WASHINGTON — Remember Alaska's "bridge to nowhere"? It's about to be topped by what critics call Mississippi's "railroad to nowhere," which is quickly becoming the poster child for excessive spending by the Republican-controlled Congress.
The project, which was added to a $106.5 billion emergency defense spending bill in the Senate, would relocate a Gulf Coast rail line inland, to higher ground. Never mind that the hurricane-battered line was just repaired at a cost of at least $250 million. Or that at $700 million, the project championed by Mississippi's two US senators is being called the largest "earmark" ever.
The controversy points to a deepening split in the GOP over whether to rein in spending in the face of wartime commitments and record deficits - and whether failing to do so threatens their majority in this fall's midterm elections.
Its sponsors say the motive is evacuation and safety. "Along the Coast, we too often seen motorists and pedestrians killed on the rails that have run parallel to our shores for more than a century," wrote Sen. Trent Lott (R) of Mississippi in the Sun Herald newspaper Monday. Mississippi's senior senator, Thad Cochran, chairs the powerful Appropriations Committee, which drafted the bill.
But critics say it's also a bid to open land for developers to turn Mississippi's struggling Gulf Coast into Las Vegas South - and that emergency federal spending shouldn't pay for it, especially when Washington is on track to spend $371 billion into the red.
"There's never been a single earmark anywhere near $700 million," says Ronald Utt, a senior fellow at the Heritage Foundation, a conservative think tank in Washington. Tuesday he released a report, "Deadly Sin: Larding up Emergency Appropriations," which details the CSX freight line relocation plan. "That's more than twice the size of the [$223 million] bridge to nowhere."
Earmarks, or projects that are attached to spending bills without committee or budgetary review, are under intense scrutiny, especially in light of the ongoing corruption scandals on Capitol Hill. If Republicans don't get a handle on corruption and overspending, they could get burned in fall elections, analysts say.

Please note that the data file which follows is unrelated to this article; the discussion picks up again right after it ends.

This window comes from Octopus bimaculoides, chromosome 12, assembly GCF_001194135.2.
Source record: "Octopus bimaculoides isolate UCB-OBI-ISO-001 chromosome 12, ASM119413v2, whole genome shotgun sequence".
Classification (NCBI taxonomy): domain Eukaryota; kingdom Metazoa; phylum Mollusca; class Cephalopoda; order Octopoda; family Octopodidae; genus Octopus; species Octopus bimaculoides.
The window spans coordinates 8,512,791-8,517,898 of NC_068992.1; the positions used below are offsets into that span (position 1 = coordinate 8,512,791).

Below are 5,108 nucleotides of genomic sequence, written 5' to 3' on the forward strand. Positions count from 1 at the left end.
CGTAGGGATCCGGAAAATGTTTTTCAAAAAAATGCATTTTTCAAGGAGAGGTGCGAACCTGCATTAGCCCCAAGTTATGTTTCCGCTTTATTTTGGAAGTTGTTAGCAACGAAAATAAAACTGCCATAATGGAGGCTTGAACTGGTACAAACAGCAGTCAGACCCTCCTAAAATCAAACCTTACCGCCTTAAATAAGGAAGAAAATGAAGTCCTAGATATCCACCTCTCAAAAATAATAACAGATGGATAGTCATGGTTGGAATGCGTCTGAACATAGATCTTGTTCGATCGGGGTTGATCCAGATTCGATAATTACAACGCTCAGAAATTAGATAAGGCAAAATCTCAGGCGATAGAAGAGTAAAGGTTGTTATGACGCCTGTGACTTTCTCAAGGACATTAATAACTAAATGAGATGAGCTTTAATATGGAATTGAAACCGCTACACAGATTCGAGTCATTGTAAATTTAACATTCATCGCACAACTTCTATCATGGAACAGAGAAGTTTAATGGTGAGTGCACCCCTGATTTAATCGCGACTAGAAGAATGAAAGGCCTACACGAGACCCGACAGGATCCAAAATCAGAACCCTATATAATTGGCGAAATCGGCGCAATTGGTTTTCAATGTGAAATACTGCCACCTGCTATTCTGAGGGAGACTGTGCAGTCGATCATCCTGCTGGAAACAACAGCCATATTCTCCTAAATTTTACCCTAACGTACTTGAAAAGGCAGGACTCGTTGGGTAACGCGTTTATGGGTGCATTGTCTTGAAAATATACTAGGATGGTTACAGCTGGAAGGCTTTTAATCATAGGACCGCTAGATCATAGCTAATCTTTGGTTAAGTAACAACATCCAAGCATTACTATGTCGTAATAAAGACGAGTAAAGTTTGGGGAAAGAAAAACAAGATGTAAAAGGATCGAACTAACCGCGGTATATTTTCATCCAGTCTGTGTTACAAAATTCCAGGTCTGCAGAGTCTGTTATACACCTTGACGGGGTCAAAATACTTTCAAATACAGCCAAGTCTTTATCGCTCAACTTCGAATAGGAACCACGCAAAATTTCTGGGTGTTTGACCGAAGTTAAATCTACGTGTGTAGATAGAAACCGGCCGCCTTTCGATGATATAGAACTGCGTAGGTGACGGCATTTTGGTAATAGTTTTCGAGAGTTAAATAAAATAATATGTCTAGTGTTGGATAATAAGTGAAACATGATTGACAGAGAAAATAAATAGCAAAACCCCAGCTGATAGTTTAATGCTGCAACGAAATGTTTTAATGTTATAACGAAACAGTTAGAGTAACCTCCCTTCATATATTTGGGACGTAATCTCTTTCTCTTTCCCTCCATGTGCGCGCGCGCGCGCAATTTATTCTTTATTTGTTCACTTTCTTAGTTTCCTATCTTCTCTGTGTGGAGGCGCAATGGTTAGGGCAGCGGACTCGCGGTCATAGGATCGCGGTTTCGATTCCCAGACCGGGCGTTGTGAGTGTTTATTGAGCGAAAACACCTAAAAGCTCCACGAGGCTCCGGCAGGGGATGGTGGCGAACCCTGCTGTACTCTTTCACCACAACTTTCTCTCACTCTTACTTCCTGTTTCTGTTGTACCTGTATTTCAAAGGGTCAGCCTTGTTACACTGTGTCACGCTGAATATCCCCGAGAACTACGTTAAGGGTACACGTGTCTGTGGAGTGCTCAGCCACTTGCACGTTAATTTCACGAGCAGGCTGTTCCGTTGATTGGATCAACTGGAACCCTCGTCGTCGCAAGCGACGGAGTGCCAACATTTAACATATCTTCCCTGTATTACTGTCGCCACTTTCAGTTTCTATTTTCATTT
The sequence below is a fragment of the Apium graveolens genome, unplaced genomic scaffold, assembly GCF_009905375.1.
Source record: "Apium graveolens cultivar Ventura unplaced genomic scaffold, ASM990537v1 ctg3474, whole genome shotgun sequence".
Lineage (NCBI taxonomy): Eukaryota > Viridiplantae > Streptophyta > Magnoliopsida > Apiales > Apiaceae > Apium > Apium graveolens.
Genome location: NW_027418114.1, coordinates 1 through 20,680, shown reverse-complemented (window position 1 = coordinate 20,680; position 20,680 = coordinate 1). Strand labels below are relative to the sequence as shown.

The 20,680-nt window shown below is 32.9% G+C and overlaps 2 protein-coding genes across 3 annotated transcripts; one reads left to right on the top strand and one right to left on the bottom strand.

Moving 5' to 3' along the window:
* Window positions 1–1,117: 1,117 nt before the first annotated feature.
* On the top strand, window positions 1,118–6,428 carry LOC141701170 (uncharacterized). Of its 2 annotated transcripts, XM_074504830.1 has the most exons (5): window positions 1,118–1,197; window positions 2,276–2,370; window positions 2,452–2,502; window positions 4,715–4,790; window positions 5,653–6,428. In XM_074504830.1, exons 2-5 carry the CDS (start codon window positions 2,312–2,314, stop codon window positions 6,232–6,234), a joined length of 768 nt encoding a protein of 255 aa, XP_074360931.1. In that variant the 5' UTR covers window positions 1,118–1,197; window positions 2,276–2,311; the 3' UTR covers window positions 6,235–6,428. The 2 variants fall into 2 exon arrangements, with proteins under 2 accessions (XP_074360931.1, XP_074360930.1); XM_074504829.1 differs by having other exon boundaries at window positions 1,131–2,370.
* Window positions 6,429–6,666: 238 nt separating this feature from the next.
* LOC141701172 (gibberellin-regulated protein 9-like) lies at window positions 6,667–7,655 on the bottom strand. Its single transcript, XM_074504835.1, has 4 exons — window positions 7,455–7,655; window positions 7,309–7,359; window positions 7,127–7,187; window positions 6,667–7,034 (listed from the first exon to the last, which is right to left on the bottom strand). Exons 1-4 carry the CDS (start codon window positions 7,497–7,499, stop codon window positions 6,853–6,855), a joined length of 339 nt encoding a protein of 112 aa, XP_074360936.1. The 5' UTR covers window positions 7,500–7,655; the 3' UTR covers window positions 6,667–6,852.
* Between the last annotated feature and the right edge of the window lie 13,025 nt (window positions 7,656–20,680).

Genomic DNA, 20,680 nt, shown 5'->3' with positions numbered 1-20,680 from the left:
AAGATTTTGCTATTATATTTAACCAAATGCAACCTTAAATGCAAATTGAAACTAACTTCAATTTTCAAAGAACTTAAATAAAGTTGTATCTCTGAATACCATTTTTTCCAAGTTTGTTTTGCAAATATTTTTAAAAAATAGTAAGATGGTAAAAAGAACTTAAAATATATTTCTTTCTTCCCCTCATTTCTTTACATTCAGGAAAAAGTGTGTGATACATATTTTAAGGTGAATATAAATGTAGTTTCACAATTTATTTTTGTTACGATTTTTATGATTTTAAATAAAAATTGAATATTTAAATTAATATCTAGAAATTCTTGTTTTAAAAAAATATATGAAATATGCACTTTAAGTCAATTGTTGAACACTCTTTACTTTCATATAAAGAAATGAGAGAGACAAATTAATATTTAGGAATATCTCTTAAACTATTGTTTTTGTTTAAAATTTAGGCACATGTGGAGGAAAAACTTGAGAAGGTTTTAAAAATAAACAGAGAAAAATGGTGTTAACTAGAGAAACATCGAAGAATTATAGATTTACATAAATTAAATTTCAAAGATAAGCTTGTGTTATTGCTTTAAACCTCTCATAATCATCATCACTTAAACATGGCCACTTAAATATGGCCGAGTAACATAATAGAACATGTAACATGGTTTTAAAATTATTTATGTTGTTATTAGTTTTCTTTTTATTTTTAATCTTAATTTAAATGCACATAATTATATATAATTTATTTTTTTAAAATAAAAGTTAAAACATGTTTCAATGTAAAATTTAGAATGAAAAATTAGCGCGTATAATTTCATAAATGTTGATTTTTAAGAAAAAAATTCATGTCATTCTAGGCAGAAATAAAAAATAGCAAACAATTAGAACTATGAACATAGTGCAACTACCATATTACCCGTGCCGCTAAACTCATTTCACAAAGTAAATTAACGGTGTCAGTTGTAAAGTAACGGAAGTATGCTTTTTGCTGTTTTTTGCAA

That prospect riles fiscal conservatives, who are urging Republicans to repent before they lose the majority they fought so long to win. Especially critical of the railway earmark is Sen. Tom Coburn (R) of Oklahoma, who is emerging as a fierce opponent of pork projects.
"Emergency supplemental bills are designed to help our nation confront emergencies. While the current location of this rail line may be displeasing to local economic developers and politicians, it is hardly a national emergency," he said in a statement on April 7. He wants Congress to end the practice of earmarks, which he calls "the gateway drug to overspending."
The railway station at Gulfport, Miss., was also a must-stop in the first leg of the Ending Earmarks Express, a project of the free-market Americans for Prosperity Foundation, which is lobbying Congress to curb spending. "We were surprised to see that the area is still very devastated," says spokesman Ed Frank. "It is clearly still an emergency there. But we found it curious that one of the few things that had been completely rebuilt - the railroad - is the thing they want to rip up."
"Our members are getting more and more frustrated that Congress is not exercising fiscal discipline and spending restraint," he adds. "Republicans should be taking this very seriously."
Fiscal watchdog groups say the public is taking notice.
"These 'nowhere' things are starting to gather some cachet in that they are drawing the public's attention to the problem of pork," says Tom Schatz, president of Citizens Against Government Waste. He reported that pork projects in Congress amounted to $29 billion in FY 2006, up from $27.3 billion the previous year.
But local backers insist that the proposed project is hardly a train to nowhere. Unlike the much-maligned Alaska "bridge to nowhere," which linked the town of Ketchikan (population 7,900) with its airport on the island of Gravina, the CSX rail line carries freight up and down an essential national corridor.
"That rail line is a vital part of our American economy, and it needs to be in a place where it is not at risk from hurricanes," says Brian Sanderson, deputy director in the Governor's Office of Recovery and Renewal in Mississippi.
There are 170 rail crossings - many without a barrier - that run through 10 cities in one of the South's largest and fastest growing economic areas. "It's not a railroad to nowhere; it's a rail line to safety," he adds.
The Senate takes up the bill that includes the Gulf rail project next week. More than $14.3 billion over the White House request, it includes other earmarks such as $1 million for an air trade show in Las Vegas and $1.9 million to promote art in West Virginia. "This ... bill threatens to become another symbol of irresponsible runaway spending," says Brian Riedl, a senior fellow at the Heritage Foundation.
Will voters care come November? "If voters are upset about $3 gas and healthcare costs, they're ripe for a message that emphasizes fiscal discipline," says Amy Walter, a congressional analyst for the Cook Political Report.